HC Deb 28 March 1944 vol 398 cc1246-9
52. Major Sir Derrick Gunston

asked the Chancellor of the Exchequer if his attention has been called to the recent judgment in the King's Bench Division whereby the £2 per acre grant for ploughing up old grassland was held to be liable for Income Tax; and whether, in view of the continued necessity of increasing the ploughing up of old pasture in order to grow more food, he will take steps to remove this anomaly.

55. Squadron-Leader Donner

asked the Chancellor of the Exchequer whether his attention has been drawn to the finding in the King's Bench Division by Mr. Justice MacNaughton that the £2 per acre grant paid for ploughing up grassland is subject to Income Tax and not a capital payment exempt from tax; and what measures he proposes to take to ensure that farmers will receive the full benefit of the £2 grant and are, in addition, safeguarded against retrospective taxation as from the date of the grant.

59. Lieut.-Colonel Dower

asked the Chancellor of the Exchequer if he is aware that the Inland Revenue claim Income Tax on the £2 an acre subsidy paid to farmers for ploughing up old grassland; and will he take steps to see that this anomaly is corrected with retrospective effect as this was never made clear to farmers at the time the subsidy was introduced.

62. Lieut.-Colonel Sir Ian Fraser

asked the Chancellor of the Exchequer if, in view of the judgment given in the King's Bench Division that the ploughing-up subsidy is subject to tax, he will insert a clause in the Finance Bill to make it clear that such payments are not subject to tax.

Sir J. Anderson

The decision of the High Court in regard to the ploughing grant was that it fell to be treated for taxation purposes as a payment towards the expenses of ploughing the land and bringing it into a state of cleanliness and fertility. While the payment thus is included as a receipt, the actual expenses of the ploughing and other cultivations, which I may observe are usually greater than the grant, are allowed as a deduction in the computation of the farming profits.

The effect therefore of the decision is not simply that the subsidy itself is liable to tax but that the subsidy as well as the expenses towards which it is given are both taken into account in arriving at the balance of profit, and I cannot agree with the suggestion in the questions that such treatment, which is that accorded to traders generally in respect of any payment towards their expenses, involves any anomaly.

Sir D. Gunston

Is it not a fact that this grant of £2 an acre which was originally given by the Government for ploughing up old pasture, was looked upon as a capital payment; and is it not a fact that even if it was looked on as liable to Income Tax, the tax was then 7s. in the £? Since then the tax has gone up to 10s. and prices have increased.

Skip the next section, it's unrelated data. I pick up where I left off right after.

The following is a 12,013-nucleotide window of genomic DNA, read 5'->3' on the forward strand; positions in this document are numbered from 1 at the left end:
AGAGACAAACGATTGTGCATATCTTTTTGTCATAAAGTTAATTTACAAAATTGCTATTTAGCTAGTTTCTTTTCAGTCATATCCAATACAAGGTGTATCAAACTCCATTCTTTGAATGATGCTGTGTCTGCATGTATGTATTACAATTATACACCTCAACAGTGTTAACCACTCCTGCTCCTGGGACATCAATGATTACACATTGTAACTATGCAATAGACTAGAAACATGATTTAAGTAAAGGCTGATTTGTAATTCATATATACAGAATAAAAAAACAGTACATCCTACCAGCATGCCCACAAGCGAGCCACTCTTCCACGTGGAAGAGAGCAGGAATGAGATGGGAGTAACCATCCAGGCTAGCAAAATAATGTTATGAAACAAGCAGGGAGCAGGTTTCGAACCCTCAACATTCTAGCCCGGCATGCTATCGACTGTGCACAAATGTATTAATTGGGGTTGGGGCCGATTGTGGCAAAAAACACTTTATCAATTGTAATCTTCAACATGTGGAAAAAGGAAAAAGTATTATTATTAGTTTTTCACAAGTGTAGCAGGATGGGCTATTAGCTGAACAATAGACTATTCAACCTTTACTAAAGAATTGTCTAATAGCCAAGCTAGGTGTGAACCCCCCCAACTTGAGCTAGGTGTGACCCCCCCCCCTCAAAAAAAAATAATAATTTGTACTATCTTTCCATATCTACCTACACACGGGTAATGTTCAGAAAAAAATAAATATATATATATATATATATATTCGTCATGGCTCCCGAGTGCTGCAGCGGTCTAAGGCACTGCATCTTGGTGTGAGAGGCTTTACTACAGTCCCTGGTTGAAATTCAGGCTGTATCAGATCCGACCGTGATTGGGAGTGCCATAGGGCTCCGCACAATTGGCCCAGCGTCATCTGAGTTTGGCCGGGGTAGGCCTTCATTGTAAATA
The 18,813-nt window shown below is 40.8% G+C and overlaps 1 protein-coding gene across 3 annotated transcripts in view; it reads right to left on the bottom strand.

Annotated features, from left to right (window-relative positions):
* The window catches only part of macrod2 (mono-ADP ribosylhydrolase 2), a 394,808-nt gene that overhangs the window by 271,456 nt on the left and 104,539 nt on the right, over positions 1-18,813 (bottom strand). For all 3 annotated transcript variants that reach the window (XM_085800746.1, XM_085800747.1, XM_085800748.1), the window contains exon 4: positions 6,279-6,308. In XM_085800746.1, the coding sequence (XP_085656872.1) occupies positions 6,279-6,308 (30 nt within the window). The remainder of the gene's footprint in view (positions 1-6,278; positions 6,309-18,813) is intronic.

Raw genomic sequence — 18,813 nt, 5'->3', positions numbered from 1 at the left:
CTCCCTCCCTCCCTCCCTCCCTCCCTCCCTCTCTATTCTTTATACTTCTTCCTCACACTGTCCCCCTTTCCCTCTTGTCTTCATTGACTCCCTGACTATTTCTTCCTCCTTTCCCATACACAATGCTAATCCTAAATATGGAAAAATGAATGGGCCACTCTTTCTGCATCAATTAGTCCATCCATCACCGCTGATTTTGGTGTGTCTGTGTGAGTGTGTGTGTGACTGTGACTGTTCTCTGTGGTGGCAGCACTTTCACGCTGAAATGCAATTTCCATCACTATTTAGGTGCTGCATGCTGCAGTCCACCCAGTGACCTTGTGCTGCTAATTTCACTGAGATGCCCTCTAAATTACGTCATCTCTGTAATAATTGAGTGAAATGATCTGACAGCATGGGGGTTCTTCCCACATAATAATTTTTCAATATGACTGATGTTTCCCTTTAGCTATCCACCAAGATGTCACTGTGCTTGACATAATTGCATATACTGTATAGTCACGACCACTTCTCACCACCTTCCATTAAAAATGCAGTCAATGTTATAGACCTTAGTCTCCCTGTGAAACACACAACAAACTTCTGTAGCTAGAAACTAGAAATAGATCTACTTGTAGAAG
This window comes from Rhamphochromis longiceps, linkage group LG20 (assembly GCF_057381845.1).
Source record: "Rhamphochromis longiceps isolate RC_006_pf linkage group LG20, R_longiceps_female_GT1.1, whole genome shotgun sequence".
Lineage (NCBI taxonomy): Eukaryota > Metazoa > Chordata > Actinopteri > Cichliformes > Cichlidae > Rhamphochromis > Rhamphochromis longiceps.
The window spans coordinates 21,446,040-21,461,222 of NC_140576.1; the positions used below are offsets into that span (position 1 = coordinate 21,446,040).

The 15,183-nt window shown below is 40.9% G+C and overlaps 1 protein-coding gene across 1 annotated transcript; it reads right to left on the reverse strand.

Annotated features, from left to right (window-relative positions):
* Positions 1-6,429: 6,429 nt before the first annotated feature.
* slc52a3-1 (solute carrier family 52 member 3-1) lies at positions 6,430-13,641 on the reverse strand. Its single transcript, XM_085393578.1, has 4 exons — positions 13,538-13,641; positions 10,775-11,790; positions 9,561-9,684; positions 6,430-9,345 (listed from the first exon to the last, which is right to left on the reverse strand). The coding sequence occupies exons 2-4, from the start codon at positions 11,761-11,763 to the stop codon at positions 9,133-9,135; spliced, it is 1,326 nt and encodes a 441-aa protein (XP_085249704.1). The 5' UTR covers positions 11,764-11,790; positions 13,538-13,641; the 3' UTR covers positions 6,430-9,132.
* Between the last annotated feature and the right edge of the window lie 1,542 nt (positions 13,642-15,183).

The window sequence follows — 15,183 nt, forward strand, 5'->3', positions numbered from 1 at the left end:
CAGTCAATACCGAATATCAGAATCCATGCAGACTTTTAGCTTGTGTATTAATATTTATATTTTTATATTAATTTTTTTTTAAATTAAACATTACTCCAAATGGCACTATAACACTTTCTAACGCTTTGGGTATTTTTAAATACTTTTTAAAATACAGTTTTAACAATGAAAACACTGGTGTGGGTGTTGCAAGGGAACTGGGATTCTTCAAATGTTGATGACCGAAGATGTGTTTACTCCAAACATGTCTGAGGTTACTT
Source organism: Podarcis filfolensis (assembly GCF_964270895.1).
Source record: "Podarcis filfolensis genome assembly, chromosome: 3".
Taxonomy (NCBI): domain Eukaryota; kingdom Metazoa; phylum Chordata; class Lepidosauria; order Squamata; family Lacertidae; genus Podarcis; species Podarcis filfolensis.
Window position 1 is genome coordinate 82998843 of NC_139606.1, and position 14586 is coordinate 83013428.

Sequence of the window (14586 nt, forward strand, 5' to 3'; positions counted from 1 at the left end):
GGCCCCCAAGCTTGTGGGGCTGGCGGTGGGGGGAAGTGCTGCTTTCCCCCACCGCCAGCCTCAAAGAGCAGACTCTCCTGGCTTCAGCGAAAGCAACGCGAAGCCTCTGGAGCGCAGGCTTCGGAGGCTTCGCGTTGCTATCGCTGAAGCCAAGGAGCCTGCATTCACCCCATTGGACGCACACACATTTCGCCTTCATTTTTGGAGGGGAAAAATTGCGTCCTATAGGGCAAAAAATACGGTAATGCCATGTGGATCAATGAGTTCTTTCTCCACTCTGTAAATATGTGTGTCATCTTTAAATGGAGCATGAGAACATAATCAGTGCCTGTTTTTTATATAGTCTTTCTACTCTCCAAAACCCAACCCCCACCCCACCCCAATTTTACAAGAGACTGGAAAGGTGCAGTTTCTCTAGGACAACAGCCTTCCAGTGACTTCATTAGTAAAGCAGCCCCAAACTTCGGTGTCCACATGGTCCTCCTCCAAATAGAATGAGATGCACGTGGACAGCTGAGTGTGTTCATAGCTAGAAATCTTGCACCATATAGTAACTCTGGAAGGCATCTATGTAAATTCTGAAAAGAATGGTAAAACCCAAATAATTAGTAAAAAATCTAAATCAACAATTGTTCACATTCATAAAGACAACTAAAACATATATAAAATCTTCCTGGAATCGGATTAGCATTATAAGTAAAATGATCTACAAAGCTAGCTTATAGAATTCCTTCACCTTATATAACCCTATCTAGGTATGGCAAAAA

Sir J. Anderson

I think the hon. and gallant Member is overlooking the other consideration, that the increase in the rate of tax increases the value of the allowances for expenses as a deduction in computing tax. As to whether it is to be regarded as capital, the late Sir Kingsley Wood, in the course of last year, made it quite clear that the view of the Government from the outset had been, as indeed is borne out by the wording of the Act under which the grants are made, that these grants are contributions in aid of expenditure.

Sir H. Williams

If this payment is treated as a capital payment, the allowances will still be deductible expenses in respect of the farmer's other income. Really, has not the Chancellor muddled up the whole issue by bringing in the question of expenses?

Sir J. Anderson

I do not think so. Neither did the High Court think so.

Sir Joseph Lamb

Is it not a fact that this agreement was made with the industry on the understanding that this would not be liable to Income Tax?

Sir J. Anderson

That is certainly entirely new to me.

Brigadier-General Clifton Brown

Did not the whole agricultural industry think that they were getting £2 an acre; and will not this have a very bad effect on the future policy of the Government?

Sir J. Anderson

I am sorry for that, but the wording of the Statute is perfectly clear that this was a contribution towards the special cost of ploughing up.

Lieut.-Colonel Dower

Is the Chancellor aware that these farmers do not find that this keeping of highly complicated accounts is easy? They are not like ordinary trade and business men, and would it not be much fairer to them if this was not regarded as a source of income?

Mr. Vernon Bartlett

In view of the complications on this point, may I ask the Chancellor whether his answer means that the Government take the money out of the farmer's right-hand pocket and put it back in his left-hand pocket?

Sir J. Anderson

No, Sir, what the answer means is that the expense to which farmers are put in carrying out the policy regarding the ploughing up of land is, in fact, reduced for all purposes by the amount of the subsidy.

Sir D. Gunston

In view of the very great anxiety which this decision has caused, and the necessity for ploughing up more grass land, will the Chancellor receive a deputation of hon. Members of this House?

Sir J. Anderson

I shall be very glad to receive any representations.

Sir H. Williams


Mr. Speaker

We cannot spend all Question Time on one Question.